Palette Skills: How did you hear about the Automation and Digital Agriculture Specialist program from Palette Skills?

Rouvay: We relocated only just a year ago, so after leaving a long academic career, I took a year off to settle in and get everything sorted. My husband got a job, so I was looking for positions, but not actively looking. But I activated my notifications, and I think it came up through Indeed or LinkedIn. I would highlight things like jobs in agriculture, or in project management, or something in genetics or related to biology. And one day as I was going through my emails, I saw something called a digital agriculture specialist program, and I thought well that seems interesting! So I looked at what they wanted, and then I applied. 

Palette Skills: How do you see the balance between your academic and research training, and the practical hands-on aspects of digital agriculture? Do you see these as different, or are they actually quite related to one another?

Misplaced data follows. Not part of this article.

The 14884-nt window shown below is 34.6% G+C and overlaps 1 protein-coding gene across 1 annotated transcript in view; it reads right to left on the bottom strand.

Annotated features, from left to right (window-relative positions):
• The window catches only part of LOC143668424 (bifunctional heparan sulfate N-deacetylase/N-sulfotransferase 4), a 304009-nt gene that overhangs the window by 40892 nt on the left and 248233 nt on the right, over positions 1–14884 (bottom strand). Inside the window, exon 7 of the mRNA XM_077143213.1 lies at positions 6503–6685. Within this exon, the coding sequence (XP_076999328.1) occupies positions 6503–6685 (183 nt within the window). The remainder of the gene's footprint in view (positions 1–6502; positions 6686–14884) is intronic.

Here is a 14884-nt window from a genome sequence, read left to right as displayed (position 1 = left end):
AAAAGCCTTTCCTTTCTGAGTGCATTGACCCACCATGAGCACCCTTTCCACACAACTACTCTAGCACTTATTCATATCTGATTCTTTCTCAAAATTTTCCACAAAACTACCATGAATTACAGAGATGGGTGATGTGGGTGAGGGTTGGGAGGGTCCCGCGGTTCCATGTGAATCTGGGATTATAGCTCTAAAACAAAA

Rouvay: I think they can complement each other. My training is very technical, but [at the same time] I don’t have the specific skills in digital agriculture that somebody might need. But I have a lot of soft skills that I can bring, and I have the aptitude to pick up those hands-on skills.

Looking at the digital agriculture sector I’ve been exposed to in the program, there are so many aspects to it, so many opportunities, and so many kinds of employment you could look at. You have the hands-on positions, but you could also have a position that’s more about project management, and managing all the different processes. I think you can get into digital agriculture either with the specific skill set that some people are looking for, or you can come with a skill set that you can easily transfer into that sector, because there are opportunities in the field for people with different skill sets.